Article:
... The sea anemone Anemonia sulcata (Pennant 1777) (Fig. 1) is a common cnidarian that occurs in the intertidal and shallow sublittoral zones, mainly on rocky platforms or boulder beaches down to 20-m depth (Hofrichter 2005). The species has a broad distribution from the Atlantic coast of Europe to West Sahara, and in the Mediterranean Sea (Ocaña and den Hartog 2002;Ocaña et al. 2015). A. sulcata is a popular seafood item (known locally as "ortiguilla") in southern Spain, and it is currently being promoted in eastern and northwestern Spain. ...
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Widespread non-native species tend to demonstrate an apparent lack of selectivity in habitat requirements, feeding regimes, and reproductive needs, while displaying a tendency to thrive in human-modified habitats. The high phenotypic plasticity typical of sessile, substrate-attached marine species may enhance their chances of survival and spread in a new region. Anthropogenic activities have changed marine habitats over a wide range of phenomena, including water temperature, community species composition, and the types of available substrates, creating new physical and biotic regimes that may contribute to the potential for successful species introduction. Here we examine ten species of sea anemones that have been introduced outside of their native range, and elucidate specific characteristics that are common among globally introduced sea anemones. Various life history strategies enable these species to survive and flourish through transport, introduction, establishment and spread, leading to the successful colonization of a new geographic area. Considering life history strategies and weighing of vector potential, we suggest conditions that facilitate introduction of these species, and identify species of sea anemones that may be introduced in the future in the face of changing climate and increased anthropogenic activities.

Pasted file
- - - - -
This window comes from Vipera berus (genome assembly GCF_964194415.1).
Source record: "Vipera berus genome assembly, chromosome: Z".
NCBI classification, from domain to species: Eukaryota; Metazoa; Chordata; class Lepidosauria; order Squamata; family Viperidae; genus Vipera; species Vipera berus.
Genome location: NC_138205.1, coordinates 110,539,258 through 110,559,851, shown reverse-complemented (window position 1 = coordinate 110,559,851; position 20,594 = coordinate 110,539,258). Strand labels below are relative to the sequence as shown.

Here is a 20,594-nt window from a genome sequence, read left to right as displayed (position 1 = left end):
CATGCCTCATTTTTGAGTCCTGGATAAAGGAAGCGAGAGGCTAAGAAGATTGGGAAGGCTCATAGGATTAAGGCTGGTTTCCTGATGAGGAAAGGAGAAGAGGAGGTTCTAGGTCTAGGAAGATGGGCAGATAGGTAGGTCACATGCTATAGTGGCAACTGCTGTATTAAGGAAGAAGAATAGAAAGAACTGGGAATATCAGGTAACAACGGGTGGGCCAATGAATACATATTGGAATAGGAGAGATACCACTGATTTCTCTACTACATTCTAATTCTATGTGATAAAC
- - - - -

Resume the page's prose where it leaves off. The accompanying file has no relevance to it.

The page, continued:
Article
RESUMEN Se describe un nuevo género y especie de escleractinia perteneciente a la familia Den-drophylliidae, denominada Balanopsammia wirtzi, de las islas de Cabo Verde. Esta nueva es-pecie puede crecer de forma solitaria o formar colonias con los cálices densamente dispuestos. Presenta los septos organizados siguiendo el Plan de Portualés, manteniéndose dicha dispo-sición desde la etapa juvenil hasta la adulta. Una primera impresión puede llevar a clasifi-carla dentro del género Balanophyllia, pero la capacidad de formar colonias nos indica que debemos explorar otras posibilidades. Esta nueva especie ha permanecido confundida al menos desde la década de los sesenta con la especie mediterránea Balanophyllia italica. B. wirtzi se ha localizado en las islas Sao Tiago y Sal pero debe estar presente también a lo largo del resto de las islas del archipiélago caboverdiano. Vive desde los charcos intermareales bien renovados, pero es más común en la zona submareal somera incrustando pequeñas grietas y cavidades hasta 10 m de profundidad; es especialmente conspicuo en paredes verticales bien sombreadas y parcialmente cubiertas por algas calcáreas incrustantes. A efectos comparativos, se aporta un estudio completo del cnidoma y datos sobre la distribución ecológica de Cla-dopsammia rolandi en las mediterráneas Islas Eolias, estudiando una población grande loca-lizada en el techo de una cueva. Palabras Clave: Balanopsammia wirtzi, escleractinia Dendrophylliidae, nuevo gé-nero y especie, islas de Cabo Verde, Cladopsammia rolandi, Mar Mediterráneo, cnidoma. ABSTRACT A new genus and species of scleractinia belonging to Dendrophylliidae family recorded from Cape Verde is described in this paper. Balanopsammia wirtzi develop Portualés Plan in their septa from the juvenile to the adult stage and can grow solitary or forming colonies with densely calyces arrangement as well. In a first sight the species can be tentatively included into the genus Balanophyllia, but its colonial way of growing advices us to explore other possibilities. In the Cape Verde Archipelago, the new species had been previously confused with the mediterranean Balanophyllia italica. We recorded B. wirtzi from Sao Tiago ad Sal although its presence in the other islands is expected but not confirmed. It is intertidal in pools with good water movements and especially shallow waters species down till 10 m and widely spread in crevices and small cavities. It is conspicuous in upper part of vertical walls, particularly in shadow places among calcareous algae. The study of a cave in Eolie Islands at the Mediterranean make possible to include some data on a huge population of Cladopsammia rolandi growing on a ruff cave through the time as well as to compare the morphology and the cnidae of both Denrophylliidae studied.